RAW Video Formats Explained, and Why It's Needed!
Recording in RAW Video
The last two decades have brought a complete change in how video is recorded onto a memory card, and that is RAW format. This revolution has allowed cameras to make changes in the color and gamma and many other important characteristics that are not actually embedded within the video signal. Instead, they are saved in what’s called metadata. Metadata is essentially a narration of the video clips which can be altered freely later on in the post production workflow. In layman terms, metadata in its most basic form is information about information.
What is actually being recorded from your camera and onto a memory card is a RAW message of information without any adjustments baked-in. It's a straightforward concept of adding notes to recorded footage which tells the editing software “when you view this video, add these adjustments to it”. When you record in this fashion, it is called RAW. Let's take colors for example; RAW means that the information recorded of the reds, greens and blues are original in that they are not modified in any way. In saying this, RAW is not actually video until it is processed in some manner because it isn’t viewable in a way that video is. If the video footage were to be stored in ProRes, then the values of RGB are preserved in the photosites (the only light sensitive collectors in your camera) which are then converted into pixels. In a RAW state, the RGB color information is non interpolated or non deBayered meaning RAW can be compressed in some way, but as long as the valued information is not tied into the footage itself, then it is RAW. Now, how much of this information is ‘baked in’ largely depends on the type of camera you are using. Look at the diagram below as an example:
Image by Wolfcrow
RAW can be thought of as a digital negative, meaning that this information is only capable of being recorded as it came in through the lens. In essence, a digital negative is not directly used as an image right away, although it has all the information needed to create a viewable, tangible image. In film photography, the process of this conversion is called developing an image. If we were to compare it to a film negative and going through the steps of making a print, then we are able to make decisions of how much exposure we want along with making decisions on the balance of color. This addresses RAW in the same way that we are able to correct the exposure and color balance in post production when we color correct and color grade.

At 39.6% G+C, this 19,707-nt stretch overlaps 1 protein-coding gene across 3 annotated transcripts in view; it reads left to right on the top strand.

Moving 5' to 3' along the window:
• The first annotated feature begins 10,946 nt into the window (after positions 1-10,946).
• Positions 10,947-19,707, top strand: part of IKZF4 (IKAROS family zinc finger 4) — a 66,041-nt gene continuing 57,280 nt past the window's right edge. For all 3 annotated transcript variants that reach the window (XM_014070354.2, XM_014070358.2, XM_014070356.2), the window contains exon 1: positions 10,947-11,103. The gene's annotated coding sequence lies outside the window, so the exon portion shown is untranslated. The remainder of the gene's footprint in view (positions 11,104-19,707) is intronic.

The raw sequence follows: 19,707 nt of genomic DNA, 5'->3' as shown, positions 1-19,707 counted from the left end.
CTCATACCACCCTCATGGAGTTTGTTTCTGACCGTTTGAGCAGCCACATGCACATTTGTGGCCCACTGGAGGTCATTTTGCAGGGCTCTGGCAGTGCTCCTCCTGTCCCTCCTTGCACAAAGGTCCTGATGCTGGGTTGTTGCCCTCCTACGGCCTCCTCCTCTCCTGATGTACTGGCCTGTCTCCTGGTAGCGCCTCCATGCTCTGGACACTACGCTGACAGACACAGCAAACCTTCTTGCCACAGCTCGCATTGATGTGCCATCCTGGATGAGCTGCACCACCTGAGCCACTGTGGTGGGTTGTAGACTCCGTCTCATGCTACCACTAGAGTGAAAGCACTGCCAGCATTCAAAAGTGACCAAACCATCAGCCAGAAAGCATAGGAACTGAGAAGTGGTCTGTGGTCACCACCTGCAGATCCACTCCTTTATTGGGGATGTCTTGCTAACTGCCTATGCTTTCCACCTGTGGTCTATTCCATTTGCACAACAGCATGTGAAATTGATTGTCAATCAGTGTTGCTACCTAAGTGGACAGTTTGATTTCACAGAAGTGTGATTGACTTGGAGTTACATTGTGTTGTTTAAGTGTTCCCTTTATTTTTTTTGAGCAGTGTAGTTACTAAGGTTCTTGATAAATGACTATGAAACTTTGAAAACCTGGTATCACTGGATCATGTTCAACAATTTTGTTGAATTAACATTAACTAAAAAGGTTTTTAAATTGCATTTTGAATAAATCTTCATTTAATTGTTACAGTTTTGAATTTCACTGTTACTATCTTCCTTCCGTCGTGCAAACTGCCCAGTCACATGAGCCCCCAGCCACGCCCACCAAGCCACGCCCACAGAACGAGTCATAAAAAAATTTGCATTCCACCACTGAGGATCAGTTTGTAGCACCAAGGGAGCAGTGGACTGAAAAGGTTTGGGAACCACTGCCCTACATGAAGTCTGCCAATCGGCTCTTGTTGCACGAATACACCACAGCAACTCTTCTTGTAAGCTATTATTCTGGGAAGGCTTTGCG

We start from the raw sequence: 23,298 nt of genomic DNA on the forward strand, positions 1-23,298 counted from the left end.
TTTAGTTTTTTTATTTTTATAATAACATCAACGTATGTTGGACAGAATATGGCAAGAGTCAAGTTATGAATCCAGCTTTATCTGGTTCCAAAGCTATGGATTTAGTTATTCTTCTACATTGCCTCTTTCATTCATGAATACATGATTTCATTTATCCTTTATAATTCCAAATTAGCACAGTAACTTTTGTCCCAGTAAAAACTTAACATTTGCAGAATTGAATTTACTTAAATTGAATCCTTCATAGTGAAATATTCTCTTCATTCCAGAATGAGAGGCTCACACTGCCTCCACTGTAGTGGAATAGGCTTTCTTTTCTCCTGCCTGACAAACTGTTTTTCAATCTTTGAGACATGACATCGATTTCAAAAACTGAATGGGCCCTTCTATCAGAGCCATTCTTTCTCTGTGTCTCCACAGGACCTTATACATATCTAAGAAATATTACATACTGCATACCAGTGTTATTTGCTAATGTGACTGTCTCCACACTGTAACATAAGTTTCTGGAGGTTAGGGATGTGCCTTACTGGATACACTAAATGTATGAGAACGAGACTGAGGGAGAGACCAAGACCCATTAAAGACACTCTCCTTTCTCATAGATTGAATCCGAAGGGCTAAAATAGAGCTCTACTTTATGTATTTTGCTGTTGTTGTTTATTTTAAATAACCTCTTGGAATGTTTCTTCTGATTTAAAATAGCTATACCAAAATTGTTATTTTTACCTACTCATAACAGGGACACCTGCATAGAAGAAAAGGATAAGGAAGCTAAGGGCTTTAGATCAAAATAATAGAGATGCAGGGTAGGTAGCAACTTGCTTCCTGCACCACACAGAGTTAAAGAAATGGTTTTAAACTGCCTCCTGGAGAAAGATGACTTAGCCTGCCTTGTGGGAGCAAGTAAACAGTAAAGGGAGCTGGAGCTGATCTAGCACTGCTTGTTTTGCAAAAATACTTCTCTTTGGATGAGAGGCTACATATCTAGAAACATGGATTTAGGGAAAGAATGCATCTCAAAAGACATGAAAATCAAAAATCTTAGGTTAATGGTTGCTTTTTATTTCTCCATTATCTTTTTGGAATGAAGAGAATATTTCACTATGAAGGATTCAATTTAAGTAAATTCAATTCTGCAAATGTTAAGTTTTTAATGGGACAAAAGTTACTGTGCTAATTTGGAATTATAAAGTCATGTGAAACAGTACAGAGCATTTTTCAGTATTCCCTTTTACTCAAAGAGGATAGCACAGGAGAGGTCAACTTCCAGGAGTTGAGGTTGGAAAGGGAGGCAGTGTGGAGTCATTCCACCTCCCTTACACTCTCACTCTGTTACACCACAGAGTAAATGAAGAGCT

The basic means of RAW is to record all the information coming from the sensor mainly unchanged while at the same time recording the metadata to alter creative expressions later on down the line. Because this information is recorded separately, the image may have a wider depth of dynamic range or color gamut that is preserved absolutely with minimal loss of information. This metadata, that is simultaneously being recorded separately, then has the power to alter a variety of information such as ISO, color saturation, white balance, gamma and the list goes on. Metadata also stores information such as the lens used, the focal length at which the information was captured, aperture, date of the recording and slate data.
Now, one issue with RAW is that there is no ‘industry standard’ as every company producing RAW formats have their own variant of it. For example, the well known camera company, RED uses .R3D Redcode RAW, Arri distinguishes theirs as ArriRAW and Blackmagic design Cameras use CinemaDNG similar to that of Adobe, the editing software. You’ll find that this standardization is hampered by companies not wanting to give away their finely tuned and highly researched science behind their own versions, their secret sauce. Simply put, a camera manufacturer will never let you have an image without their unique identity on it.
With a ton of misinformation running around the internet regarding RAW being the best possible format, this is simply untrue. There is ALWAYS some kind of processing that happens and so the quality of your image largely depends on the quality of your sensor and the color consistency in which is produces. RAW is not necessarily an ideal format for all your filming needs. Just because your file is RAW doesn’t mean you have access to near flawless information from the sensor. You’ll find numerous films are shot in 4:4:4 ProRez and in-fact most raw systems record 4:4:4 color. So, why use RAW at all? RAW video format is only one third the size of a full raster image, and this saves a ton of space! As content creators, we all love this… and since the color values are not baked in, the end result will leave you with more room to process the colors in which you desire.